Manufacturing in Oklahoma and other states making up the Tenth District of the Federal Reserve Bank of Kansas City slowed in recent weeks as managers complained of shortages of supplies and workers and of COVID-19 vaccination mandates.
The November Manufacturing Survey was released Thursday. Despite the slowdown, Chad Wilkerson, vice president and economist at the Bank said expectations for future activity remain strong.
“Regional factory activity continued to grow but at a slower pace than in recent months,” said Wilkerson. “Many firms reported additional materials cost increases, and more contacts reported delivery time delays compared to a month ago and a year ago. Labor shortages remain a key inhibitor in meeting higher demand for goods.”
The survey found many firms reported additional materials cost increases and some reported delivery time delays compared to a month and a year ago. The report also found that labor shortages remain a key inhibitor in meeting higher demand for goods.
“While production and employment were strong in November, supplier delivery time increased, and the volume of new orders decreased. Finished goods inventories also declined, but materials inventories inched up,” stated the report.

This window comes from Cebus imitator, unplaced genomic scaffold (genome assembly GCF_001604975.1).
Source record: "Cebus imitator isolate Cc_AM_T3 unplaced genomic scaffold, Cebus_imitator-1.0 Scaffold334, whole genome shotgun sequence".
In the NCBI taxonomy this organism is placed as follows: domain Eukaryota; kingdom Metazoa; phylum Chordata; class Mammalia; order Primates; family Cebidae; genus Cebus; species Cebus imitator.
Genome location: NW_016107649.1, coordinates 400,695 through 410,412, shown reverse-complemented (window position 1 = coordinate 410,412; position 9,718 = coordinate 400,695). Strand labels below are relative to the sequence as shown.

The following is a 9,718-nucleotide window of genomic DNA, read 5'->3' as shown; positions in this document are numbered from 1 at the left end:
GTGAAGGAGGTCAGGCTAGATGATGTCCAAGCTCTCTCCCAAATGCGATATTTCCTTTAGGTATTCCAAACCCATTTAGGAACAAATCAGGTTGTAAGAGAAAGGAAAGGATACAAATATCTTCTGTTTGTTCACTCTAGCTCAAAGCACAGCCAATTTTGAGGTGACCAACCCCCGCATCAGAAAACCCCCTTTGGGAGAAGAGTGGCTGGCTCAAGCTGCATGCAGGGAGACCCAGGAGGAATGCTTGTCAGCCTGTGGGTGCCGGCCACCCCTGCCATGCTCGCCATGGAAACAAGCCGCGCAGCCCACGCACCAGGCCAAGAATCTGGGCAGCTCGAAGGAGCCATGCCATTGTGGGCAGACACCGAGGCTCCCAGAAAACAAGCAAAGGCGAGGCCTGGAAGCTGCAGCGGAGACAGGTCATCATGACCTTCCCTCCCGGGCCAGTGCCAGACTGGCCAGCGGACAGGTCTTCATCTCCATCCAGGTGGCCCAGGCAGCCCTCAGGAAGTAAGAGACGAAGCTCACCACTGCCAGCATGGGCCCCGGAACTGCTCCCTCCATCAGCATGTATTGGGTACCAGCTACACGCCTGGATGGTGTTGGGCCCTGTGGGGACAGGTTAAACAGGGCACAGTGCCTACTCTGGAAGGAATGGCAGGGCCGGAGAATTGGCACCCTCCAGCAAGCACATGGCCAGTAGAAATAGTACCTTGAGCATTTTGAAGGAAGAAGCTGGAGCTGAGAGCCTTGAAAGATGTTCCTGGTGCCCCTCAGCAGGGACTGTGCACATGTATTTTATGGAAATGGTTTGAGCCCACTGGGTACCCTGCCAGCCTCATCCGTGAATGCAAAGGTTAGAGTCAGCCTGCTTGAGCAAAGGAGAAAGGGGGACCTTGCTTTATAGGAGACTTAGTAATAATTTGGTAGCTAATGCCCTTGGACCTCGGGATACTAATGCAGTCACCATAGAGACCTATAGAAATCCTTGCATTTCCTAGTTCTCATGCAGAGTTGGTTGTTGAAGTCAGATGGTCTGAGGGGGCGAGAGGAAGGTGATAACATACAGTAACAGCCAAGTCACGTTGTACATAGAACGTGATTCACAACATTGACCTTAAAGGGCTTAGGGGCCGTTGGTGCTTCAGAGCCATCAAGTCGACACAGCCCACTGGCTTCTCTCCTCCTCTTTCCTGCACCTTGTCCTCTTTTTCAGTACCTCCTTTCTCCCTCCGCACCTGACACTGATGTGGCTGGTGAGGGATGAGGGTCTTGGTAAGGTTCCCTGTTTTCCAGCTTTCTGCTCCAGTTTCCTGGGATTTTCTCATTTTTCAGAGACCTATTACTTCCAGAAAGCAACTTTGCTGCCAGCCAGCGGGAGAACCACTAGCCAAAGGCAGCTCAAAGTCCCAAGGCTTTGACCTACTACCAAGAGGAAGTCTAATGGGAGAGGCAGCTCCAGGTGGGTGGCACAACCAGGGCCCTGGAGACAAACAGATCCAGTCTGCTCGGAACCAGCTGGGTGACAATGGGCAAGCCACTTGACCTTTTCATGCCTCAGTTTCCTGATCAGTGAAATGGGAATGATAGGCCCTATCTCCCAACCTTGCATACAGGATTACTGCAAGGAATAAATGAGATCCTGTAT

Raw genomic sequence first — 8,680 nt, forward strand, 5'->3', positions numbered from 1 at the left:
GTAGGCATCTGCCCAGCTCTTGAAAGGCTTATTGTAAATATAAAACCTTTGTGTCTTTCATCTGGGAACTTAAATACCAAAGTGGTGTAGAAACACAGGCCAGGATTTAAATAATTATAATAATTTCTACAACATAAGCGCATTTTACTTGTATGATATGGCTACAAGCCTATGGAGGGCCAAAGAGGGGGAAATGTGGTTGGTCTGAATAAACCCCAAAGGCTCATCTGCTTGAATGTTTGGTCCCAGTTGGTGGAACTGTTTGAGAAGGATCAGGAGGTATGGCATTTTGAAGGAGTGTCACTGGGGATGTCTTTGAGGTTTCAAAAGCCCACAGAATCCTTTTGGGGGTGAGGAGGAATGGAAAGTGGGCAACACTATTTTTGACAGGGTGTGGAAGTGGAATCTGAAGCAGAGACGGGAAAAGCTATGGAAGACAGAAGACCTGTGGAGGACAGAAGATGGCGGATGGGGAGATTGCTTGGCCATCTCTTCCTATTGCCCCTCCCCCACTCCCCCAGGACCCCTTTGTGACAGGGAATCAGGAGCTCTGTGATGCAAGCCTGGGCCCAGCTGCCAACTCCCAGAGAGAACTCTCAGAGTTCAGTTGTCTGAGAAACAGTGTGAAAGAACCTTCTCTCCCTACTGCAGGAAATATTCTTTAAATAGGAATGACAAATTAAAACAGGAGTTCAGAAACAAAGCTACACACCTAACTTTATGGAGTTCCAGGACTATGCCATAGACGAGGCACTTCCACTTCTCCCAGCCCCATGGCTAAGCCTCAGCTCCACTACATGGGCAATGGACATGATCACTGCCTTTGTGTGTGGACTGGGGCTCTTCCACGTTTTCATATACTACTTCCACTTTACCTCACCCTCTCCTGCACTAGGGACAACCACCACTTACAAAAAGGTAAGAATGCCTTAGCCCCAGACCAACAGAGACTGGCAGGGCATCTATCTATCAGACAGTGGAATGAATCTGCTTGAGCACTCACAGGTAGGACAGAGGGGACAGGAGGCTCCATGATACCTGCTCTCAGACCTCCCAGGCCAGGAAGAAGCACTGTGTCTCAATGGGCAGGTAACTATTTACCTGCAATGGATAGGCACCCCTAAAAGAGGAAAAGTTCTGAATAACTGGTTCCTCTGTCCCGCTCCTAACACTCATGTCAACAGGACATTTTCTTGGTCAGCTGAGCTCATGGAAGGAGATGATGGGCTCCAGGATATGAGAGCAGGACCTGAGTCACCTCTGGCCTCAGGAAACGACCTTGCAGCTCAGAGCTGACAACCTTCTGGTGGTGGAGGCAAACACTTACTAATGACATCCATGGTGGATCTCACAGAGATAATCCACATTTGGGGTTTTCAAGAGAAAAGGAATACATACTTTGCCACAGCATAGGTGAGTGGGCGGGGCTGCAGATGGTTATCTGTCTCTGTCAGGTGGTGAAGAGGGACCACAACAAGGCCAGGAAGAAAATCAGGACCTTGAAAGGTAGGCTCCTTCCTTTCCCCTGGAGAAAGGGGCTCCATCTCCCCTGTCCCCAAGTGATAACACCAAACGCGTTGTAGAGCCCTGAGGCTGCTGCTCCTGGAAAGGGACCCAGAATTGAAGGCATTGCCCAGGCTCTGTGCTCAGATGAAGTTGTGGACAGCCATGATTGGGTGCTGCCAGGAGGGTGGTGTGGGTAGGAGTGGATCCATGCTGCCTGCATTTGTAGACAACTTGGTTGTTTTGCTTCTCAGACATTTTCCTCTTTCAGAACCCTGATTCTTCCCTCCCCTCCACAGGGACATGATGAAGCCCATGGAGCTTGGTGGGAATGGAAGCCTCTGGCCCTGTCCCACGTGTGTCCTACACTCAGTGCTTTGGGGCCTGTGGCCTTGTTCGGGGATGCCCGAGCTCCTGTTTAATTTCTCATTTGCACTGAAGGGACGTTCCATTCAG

The report quoted the responses of some managers who were interviewed.
“Costs are out of control. We can’t price our way out of cost increases. As a result – profitability is down – significantly on a per unit basis. The operating environment we are in currently is not sustainable long-term.”
“Raw materials cost increases have hit us HARD. Soybean oil costs have doubled. Packaging is up 40%, etc. Forced to pass this on to the consumer.”
“Business has picked up in spurts. When customers have time, they shop for better pricing. Competition depends on price of course but necessity and availability take precedence.”
“Business is going to be down next year we believe due to high inflation. We sell capital goods and many times the end customer can just wait out their purchase until the price comes back down. The 100-employee vaccine mandate recently put forth by OSHA adds another layer of complexity and uncertainty to our business.”
“We are very concerned that we will lose staff due to the vaccine mandate. We have been told by approximately 25% of our staff that they will not get vaccinated or abide by the mask and weekly testing requirements.”
The Federal Reserve Bank of Kansas City is located in Kansas City, Missouri and covers the 10th District of the Federal Reserve, which includes Colorado, Kansas, Nebraska, Oklahoma, Wyoming, and portions of western Missouri and northern New Mexico.
Source: Bank release